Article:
Following are details on models and construction features during this period:
Model designations: The banjo models were given letter codings to indicate the type of stringing: “TB” referred to a tenor banjo, “PB” stood for plectrum banjo, “GB” described a guitar banjo, “MB” was applied to a mandolin banjo, “UB” denoted a ukulele banjo, and “RB” indicated a regular (5-string) banjo. The letters were followed by a number indicating the grade or quality of the instrument: -00 (double zero) was bottom of the line (although there was a short-lived “Jr.” model which was the least expensive); -0 was next; -1 was slightly better, and usually meant nickel plating and plain-colored finish; -11 (double 1) was a later inexpensive version; -2 followed with fancier inlays and extra binding; -3 was fancier; -4 fancier yet; and -5 (for a brief period) was the fanciest model boasting gold plating, choice curly maple, and elaborate inlay designs. Thus a TB-5 was a tenor banjo with -5 grade fancy trimmings. (For more detailed information on the various models, see Banjo Models.)
From 1925 to 1930, several fancy models made their debut; the style -6 with fancy black-and-white binding (or sometimes gold-speckled binding); the TF or Florentine; the TG or Granada; the Bella Voce (which means “beautiful voice” in Italian); and the All American — an elaborate instrument with a carved eagle on the peghead.
Rims: Except for the very first Gibson banjos, all of the rims for this period have been made of steamed, rolled, and laminated maple. Depending on the model, there were constructed of either three or four plies: three plies of 1/4″ maple to make up a 3/4″ rim machined down for one-piece flange models, and four plies of 1/4″ rim to make up the heavy rim used for tube-and-plate models. All of the laminates were taper-cut, a method of angling the joining ends of each laminate so that they would overlap rather than have a flat end-to-end joint.
To the inexperienced observer, some rims appear to have been made of five thinner plies; but this is a misconception caused by a practice still in use today. The bending and lamination process is a difficult one and several rims might come off the mold with unsightly glue joints. To improve the cosmetic appearance, a poorly glued three-ply rim would be placed on a lathe and a “cut” made into the glue joints. Then, thin filler strips would be glued into the cuts and then machined flush, resulting in a multiply appearance, while still basically a solid three-ply construction.
One-piece flange models required that the rim be machined down so that the flange could slip over the rim, and thus the rim had thin walls approx 1/2″ thick. The tube-and-plate models required an added lip to support the tube and did not require machining down of the rim, leaving the tube and plate rims to be a full 3/4″ thick.
Flanges: The tube was the first non-shoe system used by Gibson to secure the tension hooks (that tighten the head). As with later models, the tube was secured against a lip on the rim. By acting as a tight band around the rim, the tube also added greater structural integrity than competing bracket and shoe models. At the first introduction of the full resonator models, a stamped “plate” was added beneath the tube to fill the opening between the rim and the lip of the resonator. This plate had stamped perforations around its surface. At one point, the lesser models had hex-shaped “diamond” openings in the flange compared to the classic Mastertone crescent/arch opening with rounded ends. To secure the pot assembly to the resonator, the earliest models used small hex-head screws that went through a hole the flange to a lug in the resonator. This was later changed to the same hex-head screw going through a separate bracket below the plate that was attached to the rim, and still later to a serrated thumbscrew replacing the hex-head screw.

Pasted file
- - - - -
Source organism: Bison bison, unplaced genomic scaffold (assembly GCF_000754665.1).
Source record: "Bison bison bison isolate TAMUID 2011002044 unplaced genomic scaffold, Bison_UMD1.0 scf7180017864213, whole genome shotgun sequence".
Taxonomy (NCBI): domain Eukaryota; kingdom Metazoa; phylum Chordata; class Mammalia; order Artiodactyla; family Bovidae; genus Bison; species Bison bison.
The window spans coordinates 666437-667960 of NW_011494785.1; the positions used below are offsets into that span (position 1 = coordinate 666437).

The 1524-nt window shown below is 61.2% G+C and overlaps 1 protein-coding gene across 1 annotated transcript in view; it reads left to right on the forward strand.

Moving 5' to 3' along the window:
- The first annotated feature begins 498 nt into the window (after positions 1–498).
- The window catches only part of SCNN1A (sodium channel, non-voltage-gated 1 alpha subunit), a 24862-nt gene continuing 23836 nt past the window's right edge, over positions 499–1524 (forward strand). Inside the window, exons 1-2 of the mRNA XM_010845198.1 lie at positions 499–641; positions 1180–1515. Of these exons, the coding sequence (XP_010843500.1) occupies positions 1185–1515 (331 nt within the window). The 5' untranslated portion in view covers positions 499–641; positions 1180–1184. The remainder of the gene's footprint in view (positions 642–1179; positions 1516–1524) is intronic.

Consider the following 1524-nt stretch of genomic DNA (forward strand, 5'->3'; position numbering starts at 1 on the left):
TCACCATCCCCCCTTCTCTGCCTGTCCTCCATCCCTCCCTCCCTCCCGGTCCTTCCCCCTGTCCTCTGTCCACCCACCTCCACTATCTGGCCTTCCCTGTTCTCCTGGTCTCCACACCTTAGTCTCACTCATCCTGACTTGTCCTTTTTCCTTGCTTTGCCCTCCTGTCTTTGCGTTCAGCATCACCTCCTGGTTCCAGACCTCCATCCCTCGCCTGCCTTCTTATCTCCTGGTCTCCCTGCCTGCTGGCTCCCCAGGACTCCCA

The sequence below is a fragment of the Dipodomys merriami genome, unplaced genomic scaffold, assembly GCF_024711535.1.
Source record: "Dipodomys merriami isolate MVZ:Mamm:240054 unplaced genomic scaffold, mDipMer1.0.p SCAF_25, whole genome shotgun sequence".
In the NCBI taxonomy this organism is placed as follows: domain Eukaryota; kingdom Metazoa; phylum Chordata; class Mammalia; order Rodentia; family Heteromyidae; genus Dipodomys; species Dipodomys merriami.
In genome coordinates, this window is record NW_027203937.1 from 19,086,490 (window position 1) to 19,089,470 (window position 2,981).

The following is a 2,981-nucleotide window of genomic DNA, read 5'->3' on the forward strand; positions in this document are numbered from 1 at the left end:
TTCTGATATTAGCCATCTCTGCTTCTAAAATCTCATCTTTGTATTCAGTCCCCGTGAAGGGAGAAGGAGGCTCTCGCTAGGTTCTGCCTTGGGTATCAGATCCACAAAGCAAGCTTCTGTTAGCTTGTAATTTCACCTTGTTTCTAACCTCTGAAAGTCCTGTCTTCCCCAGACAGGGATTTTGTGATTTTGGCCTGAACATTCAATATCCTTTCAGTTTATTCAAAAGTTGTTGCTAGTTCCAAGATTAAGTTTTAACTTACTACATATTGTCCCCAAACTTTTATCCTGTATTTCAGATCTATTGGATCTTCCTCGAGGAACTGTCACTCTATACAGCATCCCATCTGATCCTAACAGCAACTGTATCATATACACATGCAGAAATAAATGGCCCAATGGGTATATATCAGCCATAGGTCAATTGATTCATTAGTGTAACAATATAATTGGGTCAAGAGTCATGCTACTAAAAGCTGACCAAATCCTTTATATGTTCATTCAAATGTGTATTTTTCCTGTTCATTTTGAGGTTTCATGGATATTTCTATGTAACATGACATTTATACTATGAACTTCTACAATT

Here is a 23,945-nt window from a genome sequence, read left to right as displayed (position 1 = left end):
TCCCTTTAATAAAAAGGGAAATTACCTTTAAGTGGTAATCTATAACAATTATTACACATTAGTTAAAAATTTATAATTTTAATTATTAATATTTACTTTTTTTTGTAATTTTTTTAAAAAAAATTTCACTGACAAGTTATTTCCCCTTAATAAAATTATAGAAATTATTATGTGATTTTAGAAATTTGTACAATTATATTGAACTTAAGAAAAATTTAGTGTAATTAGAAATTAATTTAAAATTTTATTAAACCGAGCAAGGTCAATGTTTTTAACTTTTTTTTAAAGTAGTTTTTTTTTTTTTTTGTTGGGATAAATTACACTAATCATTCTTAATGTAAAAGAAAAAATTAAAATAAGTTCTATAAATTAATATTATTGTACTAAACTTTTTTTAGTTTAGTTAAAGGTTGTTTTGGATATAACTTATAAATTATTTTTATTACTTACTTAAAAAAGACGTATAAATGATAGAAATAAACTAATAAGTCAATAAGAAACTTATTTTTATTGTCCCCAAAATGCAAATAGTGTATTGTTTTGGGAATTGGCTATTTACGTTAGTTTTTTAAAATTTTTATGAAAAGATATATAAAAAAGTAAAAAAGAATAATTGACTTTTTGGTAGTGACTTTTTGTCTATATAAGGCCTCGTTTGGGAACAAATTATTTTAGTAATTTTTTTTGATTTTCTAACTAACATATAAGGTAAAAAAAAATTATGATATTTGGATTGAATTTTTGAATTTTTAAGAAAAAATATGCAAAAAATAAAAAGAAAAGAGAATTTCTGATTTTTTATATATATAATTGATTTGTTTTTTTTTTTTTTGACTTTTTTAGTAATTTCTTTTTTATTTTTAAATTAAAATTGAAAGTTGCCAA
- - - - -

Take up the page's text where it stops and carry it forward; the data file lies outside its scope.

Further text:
Coordinator rods: One of Gibson’s long lasting developments for attaching the neck to the rim was the “coordinator rod” system; two brass rods that attached to two screws in the heel of the banjo neck. The rods secured the neck to the rim and provided a means for correcting the “action” (height of strings above the fretboard). By selectively tightening the nuts at the tailpiece-end of the rods, the angle of the neck could be changed to adjust the neck’s angle. Gibson’s first banjos had a nut on the top neck screw and only one rod on the lower neck screw. The earliest banjos with the double-rod coordinator rod sytem had one lag screw threaded into the neck and one “L”-shaped lag screw embedded into the bottom of the neck’s heel (these lower screws are permanently glued in and can not be removed). (Banjos with embedded lower screws also had an separate heel cap (wooden piece) covering the bottom of the neck heel.)